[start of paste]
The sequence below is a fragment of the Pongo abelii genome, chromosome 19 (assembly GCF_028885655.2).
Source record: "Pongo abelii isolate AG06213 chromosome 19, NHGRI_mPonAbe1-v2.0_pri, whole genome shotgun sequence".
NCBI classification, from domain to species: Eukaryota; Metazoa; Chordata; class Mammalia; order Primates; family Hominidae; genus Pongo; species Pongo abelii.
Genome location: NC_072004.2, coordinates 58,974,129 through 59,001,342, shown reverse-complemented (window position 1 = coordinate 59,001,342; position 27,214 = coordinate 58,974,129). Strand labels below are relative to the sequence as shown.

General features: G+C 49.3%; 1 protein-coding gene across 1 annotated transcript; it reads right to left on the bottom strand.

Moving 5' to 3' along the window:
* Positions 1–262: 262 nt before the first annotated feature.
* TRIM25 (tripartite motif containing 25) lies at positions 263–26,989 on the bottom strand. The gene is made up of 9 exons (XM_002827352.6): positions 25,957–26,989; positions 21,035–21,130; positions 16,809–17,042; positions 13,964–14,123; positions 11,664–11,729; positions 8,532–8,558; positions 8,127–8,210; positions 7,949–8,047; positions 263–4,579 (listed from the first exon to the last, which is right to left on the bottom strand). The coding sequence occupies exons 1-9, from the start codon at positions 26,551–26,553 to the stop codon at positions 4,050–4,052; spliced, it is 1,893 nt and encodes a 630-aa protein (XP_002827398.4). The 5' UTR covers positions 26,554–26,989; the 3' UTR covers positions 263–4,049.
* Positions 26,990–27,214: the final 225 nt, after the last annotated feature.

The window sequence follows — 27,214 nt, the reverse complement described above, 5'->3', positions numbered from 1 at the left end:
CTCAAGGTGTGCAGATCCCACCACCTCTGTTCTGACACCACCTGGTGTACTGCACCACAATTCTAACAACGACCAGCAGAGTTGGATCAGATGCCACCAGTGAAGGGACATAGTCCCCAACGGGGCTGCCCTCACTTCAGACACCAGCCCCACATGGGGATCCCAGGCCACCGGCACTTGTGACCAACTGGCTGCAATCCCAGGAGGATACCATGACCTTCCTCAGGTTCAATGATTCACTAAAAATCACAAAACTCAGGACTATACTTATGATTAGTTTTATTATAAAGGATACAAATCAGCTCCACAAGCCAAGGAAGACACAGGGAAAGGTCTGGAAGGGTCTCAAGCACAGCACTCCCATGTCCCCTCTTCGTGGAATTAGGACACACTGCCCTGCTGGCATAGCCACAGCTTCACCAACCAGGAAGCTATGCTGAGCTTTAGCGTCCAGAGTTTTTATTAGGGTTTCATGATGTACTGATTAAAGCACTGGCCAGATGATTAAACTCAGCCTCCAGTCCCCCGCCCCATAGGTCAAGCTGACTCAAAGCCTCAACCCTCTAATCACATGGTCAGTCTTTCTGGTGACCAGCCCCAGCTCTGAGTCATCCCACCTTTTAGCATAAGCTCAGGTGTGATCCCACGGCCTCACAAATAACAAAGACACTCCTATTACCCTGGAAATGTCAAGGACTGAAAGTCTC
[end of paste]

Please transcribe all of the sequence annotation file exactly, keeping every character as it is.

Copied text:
The sequence below is a fragment of the Pongo abelii genome, chromosome 19 (assembly GCF_028885655.2).
Source record: "Pongo abelii isolate AG06213 chromosome 19, NHGRI_mPonAbe1-v2.0_pri, whole genome shotgun sequence".
NCBI classification, from domain to species: Eukaryota; Metazoa; Chordata; class Mammalia; order Primates; family Hominidae; genus Pongo; species Pongo abelii.
Genome location: NC_072004.2, coordinates 58,974,129 through 59,001,342, shown reverse-complemented (window position 1 = coordinate 59,001,342; position 27,214 = coordinate 58,974,129). Strand labels below are relative to the sequence as shown.

General features: G+C 49.3%; 1 protein-coding gene across 1 annotated transcript; it reads right to left on the bottom strand.

Moving 5' to 3' along the window:
* Positions 1–262: 262 nt before the first annotated feature.
* TRIM25 (tripartite motif containing 25) lies at positions 263–26,989 on the bottom strand. The gene is made up of 9 exons (XM_002827352.6): positions 25,957–26,989; positions 21,035–21,130; positions 16,809–17,042; positions 13,964–14,123; positions 11,664–11,729; positions 8,532–8,558; positions 8,127–8,210; positions 7,949–8,047; positions 263–4,579 (listed from the first exon to the last, which is right to left on the bottom strand). The coding sequence occupies exons 1-9, from the start codon at positions 26,551–26,553 to the stop codon at positions 4,050–4,052; spliced, it is 1,893 nt and encodes a 630-aa protein (XP_002827398.4). The 5' UTR covers positions 26,554–26,989; the 3' UTR covers positions 263–4,049.
* Positions 26,990–27,214: the final 225 nt, after the last annotated feature.

The window sequence follows — 27,214 nt, the reverse complement described above, 5'->3', positions numbered from 1 at the left end:
CTCAAGGTGTGCAGATCCCACCACCTCTGTTCTGACACCACCTGGTGTACTGCACCACAATTCTAACAACGACCAGCAGAGTTGGATCAGATGCCACCAGTGAAGGGACATAGTCCCCAACGGGGCTGCCCTCACTTCAGACACCAGCCCCACATGGGGATCCCAGGCCACCGGCACTTGTGACCAACTGGCTGCAATCCCAGGAGGATACCATGACCTTCCTCAGGTTCAATGATTCACTAAAAATCACAAAACTCAGGACTATACTTATGATTAGTTTTATTATAAAGGATACAAATCAGCTCCACAAGCCAAGGAAGACACAGGGAAAGGTCTGGAAGGGTCTCAAGCACAGCACTCCCATGTCCCCTCTTCGTGGAATTAGGACACACTGCCCTGCTGGCATAGCCACAGCTTCACCAACCAGGAAGCTATGCTGAGCTTTAGCGTCCAGAGTTTTTATTAGGGTTTCATGATGTACTGATTAAAGCACTGGCCAGATGATTAAACTCAGCCTCCAGTCCCCCGCCCCATAGGTCAAGCTGACTCAAAGCCTCAACCCTCTAATCACATGGTCAGTCTTTCTGGTGACCAGCCCCAGCTCTGAGTCATCCCACCTTTTAGCATAAGCTCAGGTGTGATCCCACGGCCTCACAAATAACAAAGACACTCCTATTACCCTGGAAATGTCAAGGACTGAAAGTCTC